I will tell everyone to go and see this film. It brilliantly explores these pertinent issues and does so in a way that unblurs those supposed ‘blurred lines’ when it comes to consent. It’s uncomfortable, heartbreaking, hilarious, and true. It will make you want to go back to being a teenager who could take on the world, whilst simultaneously reminding you why you’re so happy those years are behind you. I could say so much more about it, but I’m going to let it speak for itself. Go and see the film, and then give yourself a hug and congratulate your teenage self on making it this far.




A flyer for a film featuring a young woman's face and the words "How to have sex"


Double Blind


By contrast, I was not super impressed with Double Blind. There was a clear shared love of 80’s horror films between myself and the filmmaker, and that was amplified massively through the soundtrack. But other than that, I couldn’t get into it like I usually can with 80’s horror. Double Blind follows a group of test subjects taking part in an experimental drug trial in which they are locked away from the outside world whilst the trial takes place. The trial is then derailed when something goes horribly wrong, and, as any good horror film does, leads to mass bloodshed.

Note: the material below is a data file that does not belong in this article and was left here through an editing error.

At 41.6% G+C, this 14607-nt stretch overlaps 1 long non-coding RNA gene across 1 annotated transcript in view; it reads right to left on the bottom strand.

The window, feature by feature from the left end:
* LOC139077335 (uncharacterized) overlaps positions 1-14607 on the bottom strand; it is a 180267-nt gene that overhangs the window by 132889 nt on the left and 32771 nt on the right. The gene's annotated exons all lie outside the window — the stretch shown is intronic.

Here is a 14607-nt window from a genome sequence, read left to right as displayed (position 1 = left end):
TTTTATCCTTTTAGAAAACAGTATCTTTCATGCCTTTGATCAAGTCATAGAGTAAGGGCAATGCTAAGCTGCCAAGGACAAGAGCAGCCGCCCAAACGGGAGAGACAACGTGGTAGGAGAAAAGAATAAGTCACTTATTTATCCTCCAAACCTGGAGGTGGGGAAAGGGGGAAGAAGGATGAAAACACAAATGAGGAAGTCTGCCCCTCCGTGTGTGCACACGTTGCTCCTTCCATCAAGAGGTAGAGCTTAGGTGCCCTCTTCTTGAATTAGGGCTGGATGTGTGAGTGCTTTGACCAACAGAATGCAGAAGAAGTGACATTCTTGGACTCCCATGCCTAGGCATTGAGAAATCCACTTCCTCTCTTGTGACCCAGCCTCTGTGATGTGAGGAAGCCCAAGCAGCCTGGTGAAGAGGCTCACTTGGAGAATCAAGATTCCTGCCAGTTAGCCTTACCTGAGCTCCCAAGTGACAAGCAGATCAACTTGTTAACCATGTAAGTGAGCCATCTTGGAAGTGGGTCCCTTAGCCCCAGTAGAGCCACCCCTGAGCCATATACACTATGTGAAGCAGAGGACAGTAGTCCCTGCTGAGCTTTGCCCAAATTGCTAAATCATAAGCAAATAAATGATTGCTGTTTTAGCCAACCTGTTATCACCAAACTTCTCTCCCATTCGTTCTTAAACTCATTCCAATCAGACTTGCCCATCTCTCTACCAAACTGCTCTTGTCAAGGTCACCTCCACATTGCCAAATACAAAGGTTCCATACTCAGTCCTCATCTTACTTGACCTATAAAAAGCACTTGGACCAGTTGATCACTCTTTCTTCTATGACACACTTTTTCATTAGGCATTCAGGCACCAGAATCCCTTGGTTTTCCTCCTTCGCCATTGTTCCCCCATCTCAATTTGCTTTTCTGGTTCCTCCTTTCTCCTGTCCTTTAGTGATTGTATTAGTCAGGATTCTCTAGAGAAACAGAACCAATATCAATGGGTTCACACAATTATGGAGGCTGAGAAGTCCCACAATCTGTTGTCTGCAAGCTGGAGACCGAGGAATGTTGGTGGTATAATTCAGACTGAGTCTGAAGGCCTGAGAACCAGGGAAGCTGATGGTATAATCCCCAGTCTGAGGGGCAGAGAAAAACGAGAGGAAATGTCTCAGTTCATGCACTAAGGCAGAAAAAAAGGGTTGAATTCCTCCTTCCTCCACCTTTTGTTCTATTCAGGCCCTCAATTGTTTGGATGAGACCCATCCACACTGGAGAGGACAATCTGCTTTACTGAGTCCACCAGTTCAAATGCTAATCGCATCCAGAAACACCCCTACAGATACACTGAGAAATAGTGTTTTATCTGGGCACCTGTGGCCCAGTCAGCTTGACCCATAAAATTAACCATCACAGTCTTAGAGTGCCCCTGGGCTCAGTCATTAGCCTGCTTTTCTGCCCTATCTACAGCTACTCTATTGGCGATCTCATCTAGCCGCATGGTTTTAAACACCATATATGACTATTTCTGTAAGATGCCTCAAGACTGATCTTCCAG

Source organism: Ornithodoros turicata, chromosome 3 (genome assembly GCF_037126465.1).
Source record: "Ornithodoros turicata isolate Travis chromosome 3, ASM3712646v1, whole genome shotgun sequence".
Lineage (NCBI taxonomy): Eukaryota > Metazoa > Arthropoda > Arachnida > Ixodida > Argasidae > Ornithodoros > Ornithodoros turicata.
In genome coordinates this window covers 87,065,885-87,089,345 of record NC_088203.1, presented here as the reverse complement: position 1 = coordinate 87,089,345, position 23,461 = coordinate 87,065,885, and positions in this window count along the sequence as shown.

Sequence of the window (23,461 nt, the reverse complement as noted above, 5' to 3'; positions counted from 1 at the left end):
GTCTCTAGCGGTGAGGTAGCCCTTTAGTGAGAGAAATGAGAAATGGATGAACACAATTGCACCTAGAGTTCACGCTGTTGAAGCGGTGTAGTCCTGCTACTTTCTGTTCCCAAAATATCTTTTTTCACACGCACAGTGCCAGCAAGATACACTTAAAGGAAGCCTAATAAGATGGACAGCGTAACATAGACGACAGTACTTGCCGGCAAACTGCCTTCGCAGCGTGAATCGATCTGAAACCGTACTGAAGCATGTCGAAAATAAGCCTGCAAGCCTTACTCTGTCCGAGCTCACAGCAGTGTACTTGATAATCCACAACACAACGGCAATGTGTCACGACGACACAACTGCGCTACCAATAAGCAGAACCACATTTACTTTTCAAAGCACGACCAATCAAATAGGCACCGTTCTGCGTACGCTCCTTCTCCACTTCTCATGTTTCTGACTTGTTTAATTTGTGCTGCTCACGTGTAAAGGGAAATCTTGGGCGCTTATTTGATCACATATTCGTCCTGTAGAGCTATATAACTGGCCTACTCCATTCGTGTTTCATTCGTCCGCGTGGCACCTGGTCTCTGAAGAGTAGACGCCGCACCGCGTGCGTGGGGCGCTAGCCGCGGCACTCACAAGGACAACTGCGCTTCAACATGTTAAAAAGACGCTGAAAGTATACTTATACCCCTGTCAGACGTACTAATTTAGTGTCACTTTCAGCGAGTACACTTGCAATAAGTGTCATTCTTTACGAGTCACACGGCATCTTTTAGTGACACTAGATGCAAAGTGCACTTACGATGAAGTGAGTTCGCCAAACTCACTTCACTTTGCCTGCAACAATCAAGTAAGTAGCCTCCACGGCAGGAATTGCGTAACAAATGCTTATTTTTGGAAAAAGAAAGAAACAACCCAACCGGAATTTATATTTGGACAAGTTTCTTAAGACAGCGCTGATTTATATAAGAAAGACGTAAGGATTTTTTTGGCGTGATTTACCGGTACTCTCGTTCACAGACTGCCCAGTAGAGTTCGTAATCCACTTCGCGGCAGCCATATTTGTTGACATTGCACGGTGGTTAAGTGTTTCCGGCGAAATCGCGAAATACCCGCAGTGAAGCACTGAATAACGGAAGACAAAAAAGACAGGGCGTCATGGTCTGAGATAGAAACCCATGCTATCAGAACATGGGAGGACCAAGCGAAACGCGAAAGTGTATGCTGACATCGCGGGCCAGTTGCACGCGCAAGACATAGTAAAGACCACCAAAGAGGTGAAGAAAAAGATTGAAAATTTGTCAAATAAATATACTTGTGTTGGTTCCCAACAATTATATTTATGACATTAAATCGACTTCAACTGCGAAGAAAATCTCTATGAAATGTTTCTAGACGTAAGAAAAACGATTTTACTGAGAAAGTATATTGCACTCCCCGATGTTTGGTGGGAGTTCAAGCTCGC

Don’t get me wrong, the camera work was great. I loved the use of classic match cuts, which seemed like an homage to infamous horror directors such as Stanley Kubrick, and the imagery itself was very pleasing to the eye. The Director of Photography did a brilliant job of making the audience feel claustrophobic and frantic at times, with the use of varying angles and movements throughout shots.


Within the first half an hour though, I knew there was something I didn’t like about it. Something felt off. I couldn’t decide if it was the writing that I felt was stiff, or the acting, but something wasn’t working for me. The dialogue felt stunted at times. There are some really tense and jumpy moments but they don’t feel scary, they just take you by surprise, and there is a lot to be said for the work the soundtrack does in creating these tense moments.


As it moved along, the performances and the storyline got better. I really liked the aspect of using the decaying of the human psyche as a horror narrative tool. There is nothing scarier to me than your brain turning against you and, especially in the third act, the filmmakers did a great job of playing on the scariest parts of the human mind. It does feel very nightmare-ish in the pace and camera movements. I think the one thing that holds it back for me is the dialogue. It’s written and acted in a way that feels unnatural and stilted, and maybe this was intentional, it just did not work for me. I’m just going to add it to the long list of horror sci-fi films I’ve seen that I’m not going to see again and probably forget it exists in a months’ time.



Communion


Communion was something different for me. Set in the backdrop of Northern Ireland, Communion is a 30 minute insight into religion in rural communities. Who knew that a story surrounding a small parish closing down in the middle of nowhere could be so devastatingly beautiful.